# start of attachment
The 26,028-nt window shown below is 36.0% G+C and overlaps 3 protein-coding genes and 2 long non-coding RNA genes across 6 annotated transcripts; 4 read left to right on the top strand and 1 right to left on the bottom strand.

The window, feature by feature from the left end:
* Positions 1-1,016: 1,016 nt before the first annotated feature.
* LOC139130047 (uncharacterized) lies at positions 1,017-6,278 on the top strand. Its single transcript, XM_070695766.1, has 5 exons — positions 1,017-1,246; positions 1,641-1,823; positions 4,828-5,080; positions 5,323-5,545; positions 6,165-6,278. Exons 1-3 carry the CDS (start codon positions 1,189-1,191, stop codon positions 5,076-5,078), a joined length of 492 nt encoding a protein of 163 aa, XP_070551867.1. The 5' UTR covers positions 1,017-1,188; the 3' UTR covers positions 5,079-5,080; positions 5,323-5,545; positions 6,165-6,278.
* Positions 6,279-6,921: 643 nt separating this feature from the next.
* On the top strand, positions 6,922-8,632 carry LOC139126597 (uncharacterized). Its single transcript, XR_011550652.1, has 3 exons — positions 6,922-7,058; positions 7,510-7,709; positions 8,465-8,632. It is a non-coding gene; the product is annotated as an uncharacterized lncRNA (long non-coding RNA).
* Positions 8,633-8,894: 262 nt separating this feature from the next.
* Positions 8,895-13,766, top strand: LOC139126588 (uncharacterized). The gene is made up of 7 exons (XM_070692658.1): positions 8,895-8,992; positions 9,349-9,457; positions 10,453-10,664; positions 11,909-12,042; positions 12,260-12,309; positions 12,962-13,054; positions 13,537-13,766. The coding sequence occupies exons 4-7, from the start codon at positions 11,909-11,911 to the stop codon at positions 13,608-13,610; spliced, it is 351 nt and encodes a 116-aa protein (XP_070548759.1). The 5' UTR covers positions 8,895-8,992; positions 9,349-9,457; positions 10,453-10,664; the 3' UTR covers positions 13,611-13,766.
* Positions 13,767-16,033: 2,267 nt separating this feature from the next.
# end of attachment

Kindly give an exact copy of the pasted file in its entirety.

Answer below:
The 26,028-nt window shown below is 36.0% G+C and overlaps 3 protein-coding genes and 2 long non-coding RNA genes across 6 annotated transcripts; 4 read left to right on the top strand and 1 right to left on the bottom strand.

The window, feature by feature from the left end:
* Positions 1-1,016: 1,016 nt before the first annotated feature.
* LOC139130047 (uncharacterized) lies at positions 1,017-6,278 on the top strand. Its single transcript, XM_070695766.1, has 5 exons — positions 1,017-1,246; positions 1,641-1,823; positions 4,828-5,080; positions 5,323-5,545; positions 6,165-6,278. Exons 1-3 carry the CDS (start codon positions 1,189-1,191, stop codon positions 5,076-5,078), a joined length of 492 nt encoding a protein of 163 aa, XP_070551867.1. The 5' UTR covers positions 1,017-1,188; the 3' UTR covers positions 5,079-5,080; positions 5,323-5,545; positions 6,165-6,278.
* Positions 6,279-6,921: 643 nt separating this feature from the next.
* On the top strand, positions 6,922-8,632 carry LOC139126597 (uncharacterized). Its single transcript, XR_011550652.1, has 3 exons — positions 6,922-7,058; positions 7,510-7,709; positions 8,465-8,632. It is a non-coding gene; the product is annotated as an uncharacterized lncRNA (long non-coding RNA).
* Positions 8,633-8,894: 262 nt separating this feature from the next.
* Positions 8,895-13,766, top strand: LOC139126588 (uncharacterized). The gene is made up of 7 exons (XM_070692658.1): positions 8,895-8,992; positions 9,349-9,457; positions 10,453-10,664; positions 11,909-12,042; positions 12,260-12,309; positions 12,962-13,054; positions 13,537-13,766. The coding sequence occupies exons 4-7, from the start codon at positions 11,909-11,911 to the stop codon at positions 13,608-13,610; spliced, it is 351 nt and encodes a 116-aa protein (XP_070548759.1). The 5' UTR covers positions 8,895-8,992; positions 9,349-9,457; positions 10,453-10,664; the 3' UTR covers positions 13,611-13,766.
* Positions 13,767-16,033: 2,267 nt separating this feature from the next.